Extreme card confusion on my Alamo rental car

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By Christopher Elliott

Harold Nagase tries to add a day to his Hotwire Alamo car rental, but when the vehicle is damaged, his credit card company won’t cover it. Why not?


I recently rented a car from Hotwire for a one-week visit to Kauai, Hawaii. I had to move my flight up by a day, but that created a problem, since Hotwire doesn’t allow changes on its rentals.

Seeing that the car rental agency was Alamo, I decided to rent a car for one day from the same company. I happened to use a different credit card than the one I used to pay for my Hotwire rental.

When I arrived at Alamo, I mentioned my situation to an attendant. She said that she could resolve my dilemma; I would just pay a little more and keep the car that I was to pick up the following day. I was elated! Now I did not have to return the vehicle early.

While I was parked at a shopping mall, someone dented the car. My car insurance covered the damage, leaving me to pay $200 out of pocket. I think my credit card company should cover the cost, but neither it nor Alamo will do anything to resolve this. Can you help me? — Harold Nagase, San Francisco


Hotwire’s rentals — referred to as “opaque” purchases in the travel industry — can offer a significant discount, but there’s a tradeoff. Your purchase is nonrefundable, and it can’t be changed. You should not visit an opaque site when you want flexibility.

It was nice of the Alamo agent to try to fix the rental situation, but in order for your credit card company to cover the car, the entire rental needs to be billed to that card. Only part of your rental was paid for with it, which left you with no coverage.

I’m pleased that the claim process worked as intended. You appear to have acknowledged the damage to your car, filled out all necessary forms, and were willing to pay for the dents. As someone who deals with hundreds of questionable damage claims, I think that’s encouraging. I’ve seen so many of these claims go wrong, I’ve lost count.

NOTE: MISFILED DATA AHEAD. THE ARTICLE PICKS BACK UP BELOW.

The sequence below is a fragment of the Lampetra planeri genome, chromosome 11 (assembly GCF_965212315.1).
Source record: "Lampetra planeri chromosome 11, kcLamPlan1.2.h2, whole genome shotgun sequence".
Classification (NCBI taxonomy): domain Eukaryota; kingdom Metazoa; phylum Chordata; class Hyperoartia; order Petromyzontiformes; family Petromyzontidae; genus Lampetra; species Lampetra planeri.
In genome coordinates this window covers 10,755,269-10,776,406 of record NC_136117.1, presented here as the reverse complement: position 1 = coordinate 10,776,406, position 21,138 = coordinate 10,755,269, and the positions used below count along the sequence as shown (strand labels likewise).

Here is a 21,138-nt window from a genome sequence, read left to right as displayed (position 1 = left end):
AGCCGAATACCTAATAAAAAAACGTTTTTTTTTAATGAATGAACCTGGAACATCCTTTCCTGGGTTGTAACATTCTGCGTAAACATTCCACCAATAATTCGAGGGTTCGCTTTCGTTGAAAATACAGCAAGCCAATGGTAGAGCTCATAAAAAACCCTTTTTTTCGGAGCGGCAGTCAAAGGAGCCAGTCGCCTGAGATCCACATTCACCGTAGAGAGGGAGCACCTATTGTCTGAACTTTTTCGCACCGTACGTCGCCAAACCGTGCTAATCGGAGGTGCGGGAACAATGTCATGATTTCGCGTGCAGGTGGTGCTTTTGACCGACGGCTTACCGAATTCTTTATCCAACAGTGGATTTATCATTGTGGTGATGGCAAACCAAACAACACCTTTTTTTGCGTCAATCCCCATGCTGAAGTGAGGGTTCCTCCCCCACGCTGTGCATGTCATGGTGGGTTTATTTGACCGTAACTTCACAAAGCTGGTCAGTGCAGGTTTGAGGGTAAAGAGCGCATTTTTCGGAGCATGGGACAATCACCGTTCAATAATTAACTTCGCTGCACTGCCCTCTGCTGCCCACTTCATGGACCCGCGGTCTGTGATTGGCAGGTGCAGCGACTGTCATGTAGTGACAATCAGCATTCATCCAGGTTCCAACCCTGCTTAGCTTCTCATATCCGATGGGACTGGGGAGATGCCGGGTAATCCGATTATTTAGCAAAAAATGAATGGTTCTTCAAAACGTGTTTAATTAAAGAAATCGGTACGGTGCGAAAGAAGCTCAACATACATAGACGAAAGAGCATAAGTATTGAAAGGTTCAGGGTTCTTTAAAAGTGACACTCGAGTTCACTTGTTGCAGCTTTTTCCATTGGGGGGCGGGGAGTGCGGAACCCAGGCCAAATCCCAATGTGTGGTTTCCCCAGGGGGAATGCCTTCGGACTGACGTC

Arch RoamRight is one of the fastest-growing, most-highly rated travel insurance companies in the United States. Travel advisors love working with us, and travelers feel protected with our trip cancellation and travel medical insurance coverage. We also make it easy to file a claim online with our fast, paperless claims website. Learn more about RoamRight travel insurance.

By the way, have you read my comprehensive guide on car rentals yet?

In hindsight, the best way to have avoided this situation would have been for you to use the Hotwire rental as intended. Had you done that, and the car had been damaged, then your credit card company would have covered the repairs. Apart from that, you could have purchased Alamo’s optional insurance policy, but those can be pricey.

Alamo agreed to waive the remaining $200

I asked Alamo to check its records on your rental. It showed that part of your rental was paid for with one credit card. The other part was covered by a Hotwire voucher, which was purchased with a different card. Therefore, your credit card insurance claim was unsuccessful. You disagree with that assessment and maintain that the payment method used for your car was an error by Alamo.

“Our local branch office in Hawaii has offered to waive the remaining $200 that Mr. Nagase owes as a matter of customer service and hopes he will return next time he’s in Hawaii,” an Alamo representative said.

Who is ultimately responsible for this mix-up?

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Christopher Elliott

Christopher Elliott is the founder of Elliott Advocacy, a 501(c)(3) nonprofit organization that empowers consumers to solve their problems and helps those who can't. He's the author of numerous books on consumer advocacy and writes three nationally syndicated columns. He also publishes the Elliott Report, a news site for consumers, and Elliott Confidential, a critically acclaimed newsletter about customer service. If you have a consumer problem you can't solve, contact him directly through his advocacy website. You can also follow him on X, Facebook, and LinkedIn, or sign up for his daily newsletter. He is based in Panamá City.

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